A joke, in psychological terms, is an ‘incongruity that is recognised and resolved in some way.’ There are different types of humour, some we appreciate more than others. Once you start analysing the conceptual nature of humour, you begin to realise that it works very much in the same way that intelligence operates.
The mental process involved in humour has been described by scientists and biologists as similar to the thought process needed for problem-solving. In 2008, a journal titled Evolutionary Psychology was published. The journal examined humour as “as a mental fitness indicator.”
In 2010, researchers at the University of New Mexico gathered 400 university students and tested them on abstract reasoning, verbal intelligence, humour production ability, and mating success. The results showed that both general and verbal intelligence predict humour production ability. IQ relates positively to comprehension therefore people that recognise jokes as complex, appreciate them more.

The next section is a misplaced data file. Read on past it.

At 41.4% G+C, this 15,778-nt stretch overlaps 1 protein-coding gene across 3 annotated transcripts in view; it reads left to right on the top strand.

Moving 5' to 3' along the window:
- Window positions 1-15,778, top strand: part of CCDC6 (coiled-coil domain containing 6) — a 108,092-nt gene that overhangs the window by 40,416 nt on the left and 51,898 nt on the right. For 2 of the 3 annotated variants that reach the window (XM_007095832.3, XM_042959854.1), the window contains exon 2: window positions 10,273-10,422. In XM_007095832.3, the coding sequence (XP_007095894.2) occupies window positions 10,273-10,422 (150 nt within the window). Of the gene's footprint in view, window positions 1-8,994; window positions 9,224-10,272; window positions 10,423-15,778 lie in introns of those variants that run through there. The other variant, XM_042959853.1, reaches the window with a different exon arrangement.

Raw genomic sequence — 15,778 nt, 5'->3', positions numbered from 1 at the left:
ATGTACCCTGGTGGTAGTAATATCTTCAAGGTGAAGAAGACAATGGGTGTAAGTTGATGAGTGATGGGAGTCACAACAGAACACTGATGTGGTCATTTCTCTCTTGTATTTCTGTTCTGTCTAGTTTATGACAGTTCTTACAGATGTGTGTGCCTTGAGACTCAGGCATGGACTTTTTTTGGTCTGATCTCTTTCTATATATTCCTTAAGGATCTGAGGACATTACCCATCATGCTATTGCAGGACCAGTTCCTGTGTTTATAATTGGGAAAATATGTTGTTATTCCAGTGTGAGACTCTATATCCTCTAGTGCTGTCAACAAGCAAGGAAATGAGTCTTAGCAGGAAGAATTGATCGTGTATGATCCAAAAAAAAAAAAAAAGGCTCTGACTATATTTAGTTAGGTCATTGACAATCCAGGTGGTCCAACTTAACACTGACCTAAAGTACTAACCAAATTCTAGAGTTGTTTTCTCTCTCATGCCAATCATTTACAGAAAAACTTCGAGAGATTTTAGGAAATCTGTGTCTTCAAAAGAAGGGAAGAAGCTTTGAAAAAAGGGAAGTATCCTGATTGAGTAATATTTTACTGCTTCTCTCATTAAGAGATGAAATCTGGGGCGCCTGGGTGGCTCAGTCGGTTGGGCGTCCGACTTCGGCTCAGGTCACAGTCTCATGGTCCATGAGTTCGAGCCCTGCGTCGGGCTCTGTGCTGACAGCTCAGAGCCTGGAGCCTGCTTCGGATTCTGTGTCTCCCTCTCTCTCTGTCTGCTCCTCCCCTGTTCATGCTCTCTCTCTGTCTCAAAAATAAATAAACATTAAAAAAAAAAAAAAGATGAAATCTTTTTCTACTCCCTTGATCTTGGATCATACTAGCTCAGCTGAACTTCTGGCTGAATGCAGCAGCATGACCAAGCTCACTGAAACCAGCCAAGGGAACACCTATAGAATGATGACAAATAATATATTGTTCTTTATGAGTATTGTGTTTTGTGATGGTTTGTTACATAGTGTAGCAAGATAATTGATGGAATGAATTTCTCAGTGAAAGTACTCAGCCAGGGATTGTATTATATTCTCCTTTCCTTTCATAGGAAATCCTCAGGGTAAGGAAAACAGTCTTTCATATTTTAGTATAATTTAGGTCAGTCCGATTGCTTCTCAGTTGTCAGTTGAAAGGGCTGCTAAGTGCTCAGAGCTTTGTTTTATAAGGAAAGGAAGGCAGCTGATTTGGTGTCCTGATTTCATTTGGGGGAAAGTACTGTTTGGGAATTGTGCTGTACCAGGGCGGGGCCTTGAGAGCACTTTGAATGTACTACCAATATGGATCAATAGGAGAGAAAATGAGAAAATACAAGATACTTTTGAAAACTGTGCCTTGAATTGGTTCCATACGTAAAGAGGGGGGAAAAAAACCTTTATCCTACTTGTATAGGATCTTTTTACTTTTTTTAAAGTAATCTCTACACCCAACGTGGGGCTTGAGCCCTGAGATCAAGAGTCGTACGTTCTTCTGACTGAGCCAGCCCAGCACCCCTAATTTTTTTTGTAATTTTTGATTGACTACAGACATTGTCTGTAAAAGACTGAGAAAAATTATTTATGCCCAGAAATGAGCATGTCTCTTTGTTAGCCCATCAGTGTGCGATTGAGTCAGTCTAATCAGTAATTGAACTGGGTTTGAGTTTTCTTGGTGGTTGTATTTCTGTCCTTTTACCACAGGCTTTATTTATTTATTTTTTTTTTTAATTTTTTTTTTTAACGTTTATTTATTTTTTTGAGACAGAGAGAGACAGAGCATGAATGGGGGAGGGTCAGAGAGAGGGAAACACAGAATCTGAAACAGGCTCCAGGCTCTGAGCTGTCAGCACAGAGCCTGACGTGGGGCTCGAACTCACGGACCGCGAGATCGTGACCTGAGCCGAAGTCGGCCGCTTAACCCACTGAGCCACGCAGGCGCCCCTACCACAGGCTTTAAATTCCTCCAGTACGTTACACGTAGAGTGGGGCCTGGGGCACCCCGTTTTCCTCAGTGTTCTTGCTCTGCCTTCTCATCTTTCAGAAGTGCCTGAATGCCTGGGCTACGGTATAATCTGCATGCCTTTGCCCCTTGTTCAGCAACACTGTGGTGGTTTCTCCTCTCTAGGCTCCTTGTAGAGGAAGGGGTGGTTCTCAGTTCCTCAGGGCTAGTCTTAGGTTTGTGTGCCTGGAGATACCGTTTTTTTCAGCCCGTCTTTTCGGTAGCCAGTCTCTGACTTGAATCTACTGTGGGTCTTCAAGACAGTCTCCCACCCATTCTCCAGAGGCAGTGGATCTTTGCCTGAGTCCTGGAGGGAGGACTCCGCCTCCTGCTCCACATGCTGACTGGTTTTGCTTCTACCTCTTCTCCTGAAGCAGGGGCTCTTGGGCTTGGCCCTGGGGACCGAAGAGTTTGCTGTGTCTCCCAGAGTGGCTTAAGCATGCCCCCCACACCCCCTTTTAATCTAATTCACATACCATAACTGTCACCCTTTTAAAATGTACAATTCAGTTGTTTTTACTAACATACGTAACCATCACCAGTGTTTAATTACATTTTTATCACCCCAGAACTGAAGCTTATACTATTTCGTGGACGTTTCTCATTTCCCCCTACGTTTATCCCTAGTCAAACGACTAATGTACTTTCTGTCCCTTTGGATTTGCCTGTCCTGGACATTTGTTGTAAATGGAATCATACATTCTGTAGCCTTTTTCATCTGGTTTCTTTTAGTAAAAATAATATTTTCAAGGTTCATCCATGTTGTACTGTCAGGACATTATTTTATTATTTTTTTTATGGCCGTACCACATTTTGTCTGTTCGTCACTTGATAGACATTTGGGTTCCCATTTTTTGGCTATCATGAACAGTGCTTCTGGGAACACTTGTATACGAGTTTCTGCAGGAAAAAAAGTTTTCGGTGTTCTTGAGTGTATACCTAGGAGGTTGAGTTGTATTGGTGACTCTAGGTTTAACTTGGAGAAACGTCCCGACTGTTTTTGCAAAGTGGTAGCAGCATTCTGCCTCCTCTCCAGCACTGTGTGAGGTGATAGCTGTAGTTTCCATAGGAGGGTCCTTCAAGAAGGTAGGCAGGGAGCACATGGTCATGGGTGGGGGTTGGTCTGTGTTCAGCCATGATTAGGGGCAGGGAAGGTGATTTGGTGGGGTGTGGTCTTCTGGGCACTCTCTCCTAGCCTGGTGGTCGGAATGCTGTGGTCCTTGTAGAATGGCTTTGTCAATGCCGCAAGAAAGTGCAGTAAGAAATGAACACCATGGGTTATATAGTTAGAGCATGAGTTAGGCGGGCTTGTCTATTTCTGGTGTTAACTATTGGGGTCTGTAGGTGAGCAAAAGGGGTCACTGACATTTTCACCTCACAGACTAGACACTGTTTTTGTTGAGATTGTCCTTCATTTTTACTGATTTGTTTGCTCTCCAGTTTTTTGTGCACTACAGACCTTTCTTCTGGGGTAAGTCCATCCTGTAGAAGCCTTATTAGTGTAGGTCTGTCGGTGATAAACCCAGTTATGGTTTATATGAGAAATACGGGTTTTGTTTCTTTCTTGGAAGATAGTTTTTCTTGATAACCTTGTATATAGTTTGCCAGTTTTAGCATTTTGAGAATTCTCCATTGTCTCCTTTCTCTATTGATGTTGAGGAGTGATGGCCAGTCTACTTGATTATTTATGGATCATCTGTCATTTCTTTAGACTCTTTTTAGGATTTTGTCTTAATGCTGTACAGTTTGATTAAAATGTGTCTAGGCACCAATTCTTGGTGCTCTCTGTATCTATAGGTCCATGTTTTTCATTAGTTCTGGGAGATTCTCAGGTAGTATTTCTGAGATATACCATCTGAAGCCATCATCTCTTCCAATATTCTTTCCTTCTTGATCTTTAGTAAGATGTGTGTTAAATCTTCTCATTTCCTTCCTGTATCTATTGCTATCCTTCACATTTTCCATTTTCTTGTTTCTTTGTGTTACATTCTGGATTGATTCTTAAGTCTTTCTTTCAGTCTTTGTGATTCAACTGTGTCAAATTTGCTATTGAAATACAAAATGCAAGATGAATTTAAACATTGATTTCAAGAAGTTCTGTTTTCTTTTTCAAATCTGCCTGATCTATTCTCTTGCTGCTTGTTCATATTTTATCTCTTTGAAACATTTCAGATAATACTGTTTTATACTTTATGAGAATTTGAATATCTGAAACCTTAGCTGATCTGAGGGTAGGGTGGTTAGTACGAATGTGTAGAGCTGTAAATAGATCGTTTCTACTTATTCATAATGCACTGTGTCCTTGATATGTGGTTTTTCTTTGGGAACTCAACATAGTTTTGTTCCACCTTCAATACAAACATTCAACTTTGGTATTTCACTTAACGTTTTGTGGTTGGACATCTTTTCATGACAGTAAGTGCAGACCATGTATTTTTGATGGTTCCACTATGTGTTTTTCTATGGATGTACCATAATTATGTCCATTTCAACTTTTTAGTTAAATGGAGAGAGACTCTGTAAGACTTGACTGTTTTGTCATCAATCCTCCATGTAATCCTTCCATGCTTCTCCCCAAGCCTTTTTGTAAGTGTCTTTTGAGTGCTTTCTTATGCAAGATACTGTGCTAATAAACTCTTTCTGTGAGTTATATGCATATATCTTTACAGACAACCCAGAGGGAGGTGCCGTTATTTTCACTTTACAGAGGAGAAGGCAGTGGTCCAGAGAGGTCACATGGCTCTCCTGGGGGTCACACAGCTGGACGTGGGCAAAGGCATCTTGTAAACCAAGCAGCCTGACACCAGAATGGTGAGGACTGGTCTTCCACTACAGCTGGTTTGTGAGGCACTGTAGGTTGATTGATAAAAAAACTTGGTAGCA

Most jokes lead you down one path, so when what you expect to happen doesn’t (plot-twist) then that is what makes jokes funny. Your brain weighs up all possible outcomes when the joke is being told. This process has an emotional pay-off. Psychological expectancies are linked with the brain mechanisms of reward.
Funny people also manifest greater creativity. Satire demands a greater degree of intelligence. It calls for more smarts and open-mindedness to enjoy and fully appreciate the underlying elements within it. Funny people also have impressive reasoning ability and verbal skills. Last of all, they tend to make friends more easily.
If you’re not funny though, it doesn’t mean you are not smart. Don’t fret. A sense of humour is is just one trait among many that can signal above-average smarts.